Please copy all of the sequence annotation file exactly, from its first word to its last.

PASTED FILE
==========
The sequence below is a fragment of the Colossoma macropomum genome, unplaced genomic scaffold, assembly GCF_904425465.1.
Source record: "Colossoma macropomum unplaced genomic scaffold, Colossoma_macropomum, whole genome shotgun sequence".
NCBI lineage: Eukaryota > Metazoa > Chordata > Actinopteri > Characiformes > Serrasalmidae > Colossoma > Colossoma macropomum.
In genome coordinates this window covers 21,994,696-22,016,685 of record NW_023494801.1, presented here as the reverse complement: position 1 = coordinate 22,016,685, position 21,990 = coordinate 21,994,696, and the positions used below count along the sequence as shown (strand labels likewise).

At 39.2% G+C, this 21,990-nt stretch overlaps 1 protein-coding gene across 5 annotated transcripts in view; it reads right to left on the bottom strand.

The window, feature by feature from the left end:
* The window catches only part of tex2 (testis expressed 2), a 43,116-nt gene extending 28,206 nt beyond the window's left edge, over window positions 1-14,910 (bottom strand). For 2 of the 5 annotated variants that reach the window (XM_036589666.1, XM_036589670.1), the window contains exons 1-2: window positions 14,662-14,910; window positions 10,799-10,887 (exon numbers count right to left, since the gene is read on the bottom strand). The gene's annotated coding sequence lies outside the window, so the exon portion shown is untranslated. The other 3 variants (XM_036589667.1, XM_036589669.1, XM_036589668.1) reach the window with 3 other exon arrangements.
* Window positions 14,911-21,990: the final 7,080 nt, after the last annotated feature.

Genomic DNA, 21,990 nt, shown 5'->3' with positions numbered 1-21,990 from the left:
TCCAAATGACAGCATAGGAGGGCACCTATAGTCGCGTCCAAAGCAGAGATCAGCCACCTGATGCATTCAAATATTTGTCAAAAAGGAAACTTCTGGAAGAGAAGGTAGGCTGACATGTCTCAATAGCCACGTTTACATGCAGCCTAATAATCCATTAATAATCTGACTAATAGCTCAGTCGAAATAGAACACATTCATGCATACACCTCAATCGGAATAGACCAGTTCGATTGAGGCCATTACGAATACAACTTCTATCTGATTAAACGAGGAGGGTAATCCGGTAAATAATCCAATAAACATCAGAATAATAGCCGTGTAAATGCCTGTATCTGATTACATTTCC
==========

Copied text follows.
The sequence below is a fragment of the Colossoma macropomum genome, unplaced genomic scaffold, assembly GCF_904425465.1.
Source record: "Colossoma macropomum unplaced genomic scaffold, Colossoma_macropomum, whole genome shotgun sequence".
NCBI lineage: Eukaryota > Metazoa > Chordata > Actinopteri > Characiformes > Serrasalmidae > Colossoma > Colossoma macropomum.
In genome coordinates this window covers 21,994,696-22,016,685 of record NW_023494801.1, presented here as the reverse complement: position 1 = coordinate 22,016,685, position 21,990 = coordinate 21,994,696, and the positions used below count along the sequence as shown (strand labels likewise).

At 39.2% G+C, this 21,990-nt stretch overlaps 1 protein-coding gene across 5 annotated transcripts in view; it reads right to left on the bottom strand.

The window, feature by feature from the left end:
* The window catches only part of tex2 (testis expressed 2), a 43,116-nt gene extending 28,206 nt beyond the window's left edge, over window positions 1-14,910 (bottom strand). For 2 of the 5 annotated variants that reach the window (XM_036589666.1, XM_036589670.1), the window contains exons 1-2: window positions 14,662-14,910; window positions 10,799-10,887 (exon numbers count right to left, since the gene is read on the bottom strand). The gene's annotated coding sequence lies outside the window, so the exon portion shown is untranslated. The other 3 variants (XM_036589667.1, XM_036589669.1, XM_036589668.1) reach the window with 3 other exon arrangements.
* Window positions 14,911-21,990: the final 7,080 nt, after the last annotated feature.

Genomic DNA, 21,990 nt, shown 5'->3' with positions numbered 1-21,990 from the left:
TCCAAATGACAGCATAGGAGGGCACCTATAGTCGCGTCCAAAGCAGAGATCAGCCACCTGATGCATTCAAATATTTGTCAAAAAGGAAACTTCTGGAAGAGAAGGTAGGCTGACATGTCTCAATAGCCACGTTTACATGCAGCCTAATAATCCATTAATAATCTGACTAATAGCTCAGTCGAAATAGAACACATTCATGCATACACCTCAATCGGAATAGACCAGTTCGATTGAGGCCATTACGAATACAACTTCTATCTGATTAAACGAGGAGGGTAATCCGGTAAATAATCCAATAAACATCAGAATAATAGCCGTGTAAATGCCTGTATCTGATTACATTTCC